This Court's jurisdiction to review Ferguson's removal order is limited. Congress has divested courts of “jurisdiction to review any final order of removal against an alien who is removable by reason of having committed,” among other things, a controlled substances offense. See INA § 242(a)(2)(C), 8 U.S.C. § 1252(a)(2)(C) (“[N]o court shall have jurisdiction to review any final order of removal against an alien who is removable by reason of having committed a criminal offense covered in section 1182(a)(2) or 1227(a)(2)(A)(iii), (B), (C), or (D) of this title.”).9 And Ferguson does not contest that she is removable under INA § 237(a)(2)(B)(i), 8 U.S.C. § 1227(a)(2)(A)(iii). But we retain jurisdiction to review “constitutional claims or questions of law raised upon a petition for review.” INA § 242(a)(2)(D), 8 U.S.C. § 1252(a)(2)(D); see Alvarez Acosta v. U.S. Att'y Gen., 524 F.3d 1191, 1195-96 (11th Cir.2008); Alexandre v. U.S. Att'y Gen., 452 F.3d 1204, 1206 (11th Cir.2006) (exercising jurisdiction under § 1252(a)(2)(D) to review petitioner's legal argument as to eligibility for relief under § 212(c)); Balogun v. U.S. Att'y Gen., 425 F.3d 1356, 1360 (11th Cir.2005) (discussing legislative history of § 1252(a)(2)(D)).
Here, Ferguson raises a pure question of law. That is, she argues that IIRIRA's repeal of § 212(c) has an impermissible retroactive effect on aliens like herself. She asks us to extend the holding of INS v. St. Cyr, 533 U.S. 289, 326, 121 S.Ct. 2271, 150 L.Ed.2d 347 (2001), to aliens convicted after a trial. Id. (holding “that § 212(c) relief remains available to aliens ․ whose convictions were obtained through plea agreements and who, notwithstanding those convictions, would have been eligible for § 212(c) relief at the time of their plea under the law then in effect”).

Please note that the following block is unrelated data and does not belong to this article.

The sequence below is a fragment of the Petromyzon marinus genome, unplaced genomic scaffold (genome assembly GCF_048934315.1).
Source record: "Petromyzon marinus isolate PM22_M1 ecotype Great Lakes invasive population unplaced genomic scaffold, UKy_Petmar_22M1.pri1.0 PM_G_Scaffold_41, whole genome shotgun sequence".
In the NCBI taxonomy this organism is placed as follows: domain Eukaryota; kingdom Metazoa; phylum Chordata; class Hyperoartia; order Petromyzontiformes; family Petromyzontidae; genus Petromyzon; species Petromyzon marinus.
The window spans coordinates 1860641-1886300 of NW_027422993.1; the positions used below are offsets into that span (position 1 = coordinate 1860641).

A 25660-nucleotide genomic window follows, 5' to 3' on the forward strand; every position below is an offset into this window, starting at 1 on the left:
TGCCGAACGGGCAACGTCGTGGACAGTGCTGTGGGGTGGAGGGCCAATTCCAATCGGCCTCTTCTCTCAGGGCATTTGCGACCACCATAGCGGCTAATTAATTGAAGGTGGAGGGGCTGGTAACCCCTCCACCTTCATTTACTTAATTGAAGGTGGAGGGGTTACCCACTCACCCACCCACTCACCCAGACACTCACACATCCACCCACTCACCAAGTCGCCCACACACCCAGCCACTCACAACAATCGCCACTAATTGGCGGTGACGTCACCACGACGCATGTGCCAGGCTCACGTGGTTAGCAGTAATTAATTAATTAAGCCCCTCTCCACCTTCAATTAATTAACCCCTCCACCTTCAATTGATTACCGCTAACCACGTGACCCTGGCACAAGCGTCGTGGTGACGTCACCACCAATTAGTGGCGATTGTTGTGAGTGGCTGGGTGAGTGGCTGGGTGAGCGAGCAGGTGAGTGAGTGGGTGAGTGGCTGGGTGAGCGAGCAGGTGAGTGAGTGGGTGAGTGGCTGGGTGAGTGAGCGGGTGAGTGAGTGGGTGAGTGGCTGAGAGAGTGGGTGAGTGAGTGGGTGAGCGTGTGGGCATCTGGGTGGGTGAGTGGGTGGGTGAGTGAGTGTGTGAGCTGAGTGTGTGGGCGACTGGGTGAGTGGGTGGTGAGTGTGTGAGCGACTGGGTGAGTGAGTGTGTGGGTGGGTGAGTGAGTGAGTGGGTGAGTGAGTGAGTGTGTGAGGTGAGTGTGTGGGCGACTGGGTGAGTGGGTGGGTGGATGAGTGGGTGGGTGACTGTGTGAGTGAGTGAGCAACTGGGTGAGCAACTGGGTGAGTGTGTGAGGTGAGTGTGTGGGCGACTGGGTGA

This is not the first time that we have been presented with a similar legal issue. But the last time we were, a jurisdictional bar stood in our way. In Brooks v. Ashcroft, 283 F.3d 1268, 1274-75 (11th Cir.2002), this Court concluded that we lacked jurisdiction to review “the purely statutory question” of whether AEDPA10 and IIRIRA applied retroactively to bar the petitioner's eligibility for § 212(c) relief. Subsequently, Congress enacted 8 U.S.C. § 1252(a)(2)(D), which removes that jurisdictional bar and supersedes the jurisdictional part of Brooks. See the Real ID Act, Pub.L. No. 109-13, 119 Stat. 231 (2005) (authorizing judicial review of “questions of law”). Furthermore, Ferguson's petition does not question the IJ or the BIA's exercise of discretion. Rather, she challenges the BIA's interpretation of St. Cyr. We therefore have jurisdiction to address the pure question of law raised by Ferguson's petition.